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2016 Energy Efficiency Research Design Competition
Project Abstracts:


"Water-Based Behavioral Interventions and Energy Efficiency Investments"
Gabriel Lade (Iowa State University), Katrina Jessoe (University of California, Davis), and Edward Spang (University of California, Davis)
Behavioral nudges are increasingly used by utility companies to reduce residential water and energy demand. We have designed an experiment to understand if these types of interventions spillover into unintended sectors, leading to additional conservation. In partnership with a municipal utility supplying water and electricity, a natural gas company, and a water messaging company, we have deployed a field experiment to test the effect of social norms messaging about residential water usage on residential water and energy consumption. Preliminary results suggest that water conservation messaging leads to 2-3.5 percent reduction in water usage and a 1.5 to 2 percent reduction in electricity usage, where the latter effect is most pronounced between the peak hours of 4 and 8 pm. Post-intervention surveys and data on the uptake of energy and water efficiency rebates will allow us to gain insight into the channels explaining the reduction in water and energy usage.


"Salience of the Energy-Efficiency Trade-Off and the Purchase of Energy Efficient Appliances"
Giovanna d'Adda (Milan Polytechnic) and Yu Gao (Milan Polytechnic)
Using a Randomized Control Trial with an online retailer of household appliances, we investigate how provision of information on the upfront costs and energy savings from devices, and manipulation of the salience of such information, influence uptake of energy efficient products. The experimental design tests the prediction of theoretical models of salience that cognitive biases are behind low uptake of energy efficient devices, characterized by higher prices concentrated at the time of purchase and benefits accruing slowly over time. We vary the salience of costs and benefits by displaying them graphically, by manipulating the level of aggregation, at which they are displayed, and by making payment in instalments available to customers. We use data on sales to evaluate whether the provision and salience of information lead to higher purchases of energy efficient devices.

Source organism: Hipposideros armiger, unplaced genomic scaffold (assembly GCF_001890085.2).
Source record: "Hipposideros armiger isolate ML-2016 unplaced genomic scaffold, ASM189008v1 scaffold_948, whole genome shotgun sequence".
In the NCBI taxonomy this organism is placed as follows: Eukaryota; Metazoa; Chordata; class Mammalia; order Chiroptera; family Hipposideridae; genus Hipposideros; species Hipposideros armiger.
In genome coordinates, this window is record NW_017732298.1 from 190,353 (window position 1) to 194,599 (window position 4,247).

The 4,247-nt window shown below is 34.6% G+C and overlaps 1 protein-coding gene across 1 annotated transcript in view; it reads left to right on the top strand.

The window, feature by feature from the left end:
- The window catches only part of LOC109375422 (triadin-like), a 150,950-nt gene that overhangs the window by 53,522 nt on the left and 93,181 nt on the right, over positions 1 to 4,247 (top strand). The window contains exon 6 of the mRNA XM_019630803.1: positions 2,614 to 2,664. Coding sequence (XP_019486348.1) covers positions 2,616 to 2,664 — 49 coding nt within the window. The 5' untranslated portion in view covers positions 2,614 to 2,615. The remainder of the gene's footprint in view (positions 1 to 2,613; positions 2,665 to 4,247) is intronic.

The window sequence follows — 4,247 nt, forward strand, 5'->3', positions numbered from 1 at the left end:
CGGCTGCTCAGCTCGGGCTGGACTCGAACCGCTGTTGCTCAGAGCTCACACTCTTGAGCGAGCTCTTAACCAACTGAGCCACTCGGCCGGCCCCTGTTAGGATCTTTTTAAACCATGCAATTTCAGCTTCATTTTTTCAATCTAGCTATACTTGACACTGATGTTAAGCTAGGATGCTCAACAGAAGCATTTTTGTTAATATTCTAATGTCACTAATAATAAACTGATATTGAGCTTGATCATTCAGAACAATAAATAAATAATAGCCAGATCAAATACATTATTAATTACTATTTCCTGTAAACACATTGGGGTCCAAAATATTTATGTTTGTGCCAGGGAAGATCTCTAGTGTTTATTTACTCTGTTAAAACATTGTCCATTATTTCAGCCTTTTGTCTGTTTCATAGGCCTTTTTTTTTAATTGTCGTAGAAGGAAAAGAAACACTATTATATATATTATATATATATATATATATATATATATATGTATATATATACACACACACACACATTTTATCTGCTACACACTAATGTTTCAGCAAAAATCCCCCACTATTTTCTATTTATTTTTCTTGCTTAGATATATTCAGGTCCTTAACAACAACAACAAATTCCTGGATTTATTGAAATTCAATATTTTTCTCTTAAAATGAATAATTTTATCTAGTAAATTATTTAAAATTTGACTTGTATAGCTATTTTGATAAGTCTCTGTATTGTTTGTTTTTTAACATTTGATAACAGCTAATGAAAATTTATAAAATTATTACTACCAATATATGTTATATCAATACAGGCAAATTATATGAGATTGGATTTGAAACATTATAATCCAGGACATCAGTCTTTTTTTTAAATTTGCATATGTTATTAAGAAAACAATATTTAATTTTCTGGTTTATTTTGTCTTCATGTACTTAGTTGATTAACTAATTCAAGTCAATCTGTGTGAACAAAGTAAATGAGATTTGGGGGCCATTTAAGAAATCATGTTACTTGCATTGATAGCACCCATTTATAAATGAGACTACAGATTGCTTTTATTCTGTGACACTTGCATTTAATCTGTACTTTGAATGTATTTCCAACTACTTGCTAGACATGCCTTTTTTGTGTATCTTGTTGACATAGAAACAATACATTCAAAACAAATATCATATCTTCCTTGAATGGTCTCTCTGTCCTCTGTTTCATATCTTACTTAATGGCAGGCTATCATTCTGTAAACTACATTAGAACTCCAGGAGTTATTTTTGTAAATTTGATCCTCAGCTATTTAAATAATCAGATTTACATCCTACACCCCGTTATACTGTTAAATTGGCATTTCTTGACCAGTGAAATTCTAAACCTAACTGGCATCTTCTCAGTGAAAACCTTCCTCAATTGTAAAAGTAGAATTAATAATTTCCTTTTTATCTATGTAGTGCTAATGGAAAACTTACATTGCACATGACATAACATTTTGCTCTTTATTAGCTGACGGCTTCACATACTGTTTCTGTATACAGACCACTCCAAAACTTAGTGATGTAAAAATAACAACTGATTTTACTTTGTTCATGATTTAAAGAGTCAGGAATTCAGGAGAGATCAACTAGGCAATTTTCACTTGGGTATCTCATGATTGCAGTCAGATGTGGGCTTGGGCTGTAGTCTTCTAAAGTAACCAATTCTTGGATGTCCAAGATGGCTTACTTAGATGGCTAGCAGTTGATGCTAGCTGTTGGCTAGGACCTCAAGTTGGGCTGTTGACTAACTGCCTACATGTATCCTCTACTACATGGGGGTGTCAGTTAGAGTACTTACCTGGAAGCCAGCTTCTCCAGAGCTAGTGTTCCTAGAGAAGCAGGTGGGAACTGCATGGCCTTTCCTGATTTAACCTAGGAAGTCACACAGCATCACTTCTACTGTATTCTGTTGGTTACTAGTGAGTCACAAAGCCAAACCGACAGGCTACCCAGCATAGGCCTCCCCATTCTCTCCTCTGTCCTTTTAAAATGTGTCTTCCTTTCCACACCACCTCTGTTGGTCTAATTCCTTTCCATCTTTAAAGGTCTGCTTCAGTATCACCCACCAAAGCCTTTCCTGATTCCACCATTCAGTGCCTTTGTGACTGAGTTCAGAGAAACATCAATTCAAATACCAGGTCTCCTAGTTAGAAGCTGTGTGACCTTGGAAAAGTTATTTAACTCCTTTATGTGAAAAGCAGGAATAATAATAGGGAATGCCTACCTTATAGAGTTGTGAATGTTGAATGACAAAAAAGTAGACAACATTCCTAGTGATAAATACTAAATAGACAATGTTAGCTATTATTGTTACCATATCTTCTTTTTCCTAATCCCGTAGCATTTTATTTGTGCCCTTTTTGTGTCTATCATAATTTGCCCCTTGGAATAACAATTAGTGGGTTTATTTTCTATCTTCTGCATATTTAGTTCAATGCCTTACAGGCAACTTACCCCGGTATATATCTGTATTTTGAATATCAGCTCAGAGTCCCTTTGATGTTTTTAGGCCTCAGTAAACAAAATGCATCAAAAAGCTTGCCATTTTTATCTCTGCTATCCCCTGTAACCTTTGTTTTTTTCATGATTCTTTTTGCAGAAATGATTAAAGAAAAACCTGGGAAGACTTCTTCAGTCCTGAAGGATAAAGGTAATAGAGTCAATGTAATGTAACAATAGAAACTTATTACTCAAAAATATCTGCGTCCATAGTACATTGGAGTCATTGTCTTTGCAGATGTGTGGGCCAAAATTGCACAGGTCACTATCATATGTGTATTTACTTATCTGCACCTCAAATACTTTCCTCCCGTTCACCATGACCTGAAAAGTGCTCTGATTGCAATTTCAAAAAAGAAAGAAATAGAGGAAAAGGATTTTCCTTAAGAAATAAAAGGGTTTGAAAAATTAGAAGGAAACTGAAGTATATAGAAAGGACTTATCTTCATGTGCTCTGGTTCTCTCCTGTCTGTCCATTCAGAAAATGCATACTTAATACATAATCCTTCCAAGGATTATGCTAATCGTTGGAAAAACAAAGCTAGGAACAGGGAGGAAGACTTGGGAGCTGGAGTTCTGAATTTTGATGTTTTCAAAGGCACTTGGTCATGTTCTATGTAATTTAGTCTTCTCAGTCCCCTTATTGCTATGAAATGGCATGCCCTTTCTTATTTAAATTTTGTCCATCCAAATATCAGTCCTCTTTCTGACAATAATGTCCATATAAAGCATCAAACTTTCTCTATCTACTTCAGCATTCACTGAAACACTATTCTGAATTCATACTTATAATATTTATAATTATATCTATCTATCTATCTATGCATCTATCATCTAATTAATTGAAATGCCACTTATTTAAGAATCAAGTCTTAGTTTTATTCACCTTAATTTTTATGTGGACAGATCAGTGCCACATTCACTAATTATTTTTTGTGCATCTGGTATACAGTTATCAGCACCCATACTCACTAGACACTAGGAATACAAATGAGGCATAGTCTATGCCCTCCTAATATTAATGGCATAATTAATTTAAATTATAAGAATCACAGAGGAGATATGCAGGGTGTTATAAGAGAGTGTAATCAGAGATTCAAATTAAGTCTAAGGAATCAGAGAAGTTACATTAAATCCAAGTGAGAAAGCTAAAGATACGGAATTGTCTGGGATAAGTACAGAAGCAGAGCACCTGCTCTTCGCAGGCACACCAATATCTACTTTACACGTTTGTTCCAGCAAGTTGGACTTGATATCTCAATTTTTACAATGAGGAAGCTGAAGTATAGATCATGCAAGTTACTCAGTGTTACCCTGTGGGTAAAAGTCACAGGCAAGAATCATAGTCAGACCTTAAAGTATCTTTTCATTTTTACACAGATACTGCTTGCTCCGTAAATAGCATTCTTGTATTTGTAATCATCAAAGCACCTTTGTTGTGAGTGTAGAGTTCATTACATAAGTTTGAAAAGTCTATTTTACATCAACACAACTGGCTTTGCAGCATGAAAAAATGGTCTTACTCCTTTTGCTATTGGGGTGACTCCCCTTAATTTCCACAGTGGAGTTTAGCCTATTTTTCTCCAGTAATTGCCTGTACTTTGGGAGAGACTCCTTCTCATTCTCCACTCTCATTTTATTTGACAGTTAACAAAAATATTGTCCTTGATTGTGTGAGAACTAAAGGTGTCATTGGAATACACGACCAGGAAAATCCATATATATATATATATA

"Trust and the Purchase of Energy-Efficient Durable Goods: Evidence from Cooking Stoves in India"
Prabhat Barnwal (Michigan State University), Nicholas Ryan (Yale University), and Anant Sudarshan (Energy Policy Institute at the University of Chicago—India)
Energy policy tries to raise adoption of efficient products through information, standards, subsidies and other interventions in the markets for energy-using durables. Though these policies are widespread, their basic premise that poor or asymmetric information limits demand for efficiency is not well-tested. This project will test this assumption with a large-scale, market-level randomized-controlled trial of the star-rating label program for gas stoves in India. An existing, funded RCT will compare consumer purchase response to efficiency labeling to the response to price discounts, in order to quantify the value of information in shifting demand for efficiency. This proposal requests funding for innovative data collection to understand the process of consumer decision-making, in the rare context of this experiment, in greater depth. In particular, we will test how behavioral demand and supply factors shape consumer choice. On the demand side, we will conduct Implicit Association Tests (IAT) to measure how trust in government institutions mediates the consumer response to labeling and hence the demand for efficiency. On the supply side, we will audit stove sellers to measure how margins affect customer steering towards more or less efficient models. This study will generate empirical insights on whether and how informational programs increase energy-efficiency.